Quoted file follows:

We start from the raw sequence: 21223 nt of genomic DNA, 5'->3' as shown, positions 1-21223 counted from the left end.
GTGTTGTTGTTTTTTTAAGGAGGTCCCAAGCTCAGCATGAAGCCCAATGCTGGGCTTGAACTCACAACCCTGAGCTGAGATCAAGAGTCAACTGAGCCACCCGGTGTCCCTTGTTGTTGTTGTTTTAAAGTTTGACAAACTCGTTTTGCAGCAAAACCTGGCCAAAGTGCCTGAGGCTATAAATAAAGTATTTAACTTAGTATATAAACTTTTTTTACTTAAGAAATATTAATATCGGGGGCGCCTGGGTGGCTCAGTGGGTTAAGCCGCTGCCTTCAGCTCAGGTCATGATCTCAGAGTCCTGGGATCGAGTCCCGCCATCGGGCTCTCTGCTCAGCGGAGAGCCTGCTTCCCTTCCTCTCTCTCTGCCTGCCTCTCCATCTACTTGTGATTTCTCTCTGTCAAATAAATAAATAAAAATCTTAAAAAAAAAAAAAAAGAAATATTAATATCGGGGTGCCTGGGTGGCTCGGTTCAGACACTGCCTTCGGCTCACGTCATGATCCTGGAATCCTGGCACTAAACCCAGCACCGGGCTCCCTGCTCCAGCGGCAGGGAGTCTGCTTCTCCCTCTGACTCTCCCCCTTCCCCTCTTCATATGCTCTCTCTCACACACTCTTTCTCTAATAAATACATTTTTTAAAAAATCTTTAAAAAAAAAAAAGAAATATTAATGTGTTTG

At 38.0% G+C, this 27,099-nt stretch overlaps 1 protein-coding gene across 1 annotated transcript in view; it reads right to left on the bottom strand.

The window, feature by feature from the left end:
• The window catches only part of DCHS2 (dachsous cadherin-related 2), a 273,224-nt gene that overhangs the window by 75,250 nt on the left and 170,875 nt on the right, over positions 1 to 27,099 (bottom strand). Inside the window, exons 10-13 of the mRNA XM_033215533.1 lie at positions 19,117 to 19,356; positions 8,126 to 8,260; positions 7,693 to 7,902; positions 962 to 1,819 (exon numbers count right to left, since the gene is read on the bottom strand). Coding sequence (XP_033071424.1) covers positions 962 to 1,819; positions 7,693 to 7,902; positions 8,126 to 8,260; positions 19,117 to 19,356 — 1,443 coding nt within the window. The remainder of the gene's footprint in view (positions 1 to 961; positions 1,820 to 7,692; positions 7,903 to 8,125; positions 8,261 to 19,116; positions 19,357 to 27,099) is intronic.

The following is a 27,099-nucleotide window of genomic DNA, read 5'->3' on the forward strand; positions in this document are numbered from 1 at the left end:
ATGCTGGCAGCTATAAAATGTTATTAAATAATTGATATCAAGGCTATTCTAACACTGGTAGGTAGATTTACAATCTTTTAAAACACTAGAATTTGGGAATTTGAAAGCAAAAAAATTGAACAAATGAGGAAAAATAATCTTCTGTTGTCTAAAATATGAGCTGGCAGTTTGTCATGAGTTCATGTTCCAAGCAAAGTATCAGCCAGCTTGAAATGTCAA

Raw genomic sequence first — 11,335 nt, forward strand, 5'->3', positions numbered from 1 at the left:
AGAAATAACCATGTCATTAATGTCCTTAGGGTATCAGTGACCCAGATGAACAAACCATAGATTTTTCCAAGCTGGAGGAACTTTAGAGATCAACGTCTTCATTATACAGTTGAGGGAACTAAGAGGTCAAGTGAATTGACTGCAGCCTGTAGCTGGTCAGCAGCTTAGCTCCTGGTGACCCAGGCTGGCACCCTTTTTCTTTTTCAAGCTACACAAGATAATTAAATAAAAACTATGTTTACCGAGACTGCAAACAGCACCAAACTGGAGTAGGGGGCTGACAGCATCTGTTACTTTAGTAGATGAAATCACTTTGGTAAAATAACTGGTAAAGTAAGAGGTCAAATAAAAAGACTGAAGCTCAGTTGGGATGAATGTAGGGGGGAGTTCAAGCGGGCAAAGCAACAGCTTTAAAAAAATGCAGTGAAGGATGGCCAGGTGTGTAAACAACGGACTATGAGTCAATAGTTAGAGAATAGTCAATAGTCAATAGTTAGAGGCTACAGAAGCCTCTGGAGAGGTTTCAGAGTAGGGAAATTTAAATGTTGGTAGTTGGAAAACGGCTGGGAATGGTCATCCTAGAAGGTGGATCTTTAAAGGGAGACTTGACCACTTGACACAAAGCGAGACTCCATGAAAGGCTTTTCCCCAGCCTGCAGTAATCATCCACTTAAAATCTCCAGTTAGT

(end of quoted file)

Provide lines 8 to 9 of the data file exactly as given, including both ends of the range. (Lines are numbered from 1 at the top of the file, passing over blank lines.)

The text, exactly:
Raw genomic sequence first — 11,335 nt, forward strand, 5'->3', positions numbered from 1 at the left:
AGAAATAACCATGTCATTAATGTCCTTAGGGTATCAGTGACCCAGATGAACAAACCATAGATTTTTCCAAGCTGGAGGAACTTTAGAGATCAACGTCTTCATTATACAGTTGAGGGAACTAAGAGGTCAAGTGAATTGACTGCAGCCTGTAGCTGGTCAGCAGCTTAGCTCCTGGTGACCCAGGCTGGCACCCTTTTTCTTTTTCAAGCTACACAAGATAATTAAATAAAAACTATGTTTACCGAGACTGCAAACAGCACCAAACTGGAGTAGGGGGCTGACAGCATCTGTTACTTTAGTAGATGAAATCACTTTGGTAAAATAACTGGTAAAGTAAGAGGTCAAATAAAAAGACTGAAGCTCAGTTGGGATGAATGTAGGGGGGAGTTCAAGCGGGCAAAGCAACAGCTTTAAAAAAATGCAGTGAAGGATGGCCAGGTGTGTAAACAACGGACTATGAGTCAATAGTTAGAGAATAGTCAATAGTCAATAGTTAGAGGCTACAGAAGCCTCTGGAGAGGTTTCAGAGTAGGGAAATTTAAATGTTGGTAGTTGGAAAACGGCTGGGAATGGTCATCCTAGAAGGTGGATCTTTAAAGGGAGACTTGACCACTTGACACAAAGCGAGACTCCATGAAAGGCTTTTCCCCAGCCTGCAGTAATCATCCACTTAAAATCTCCAGTTAGT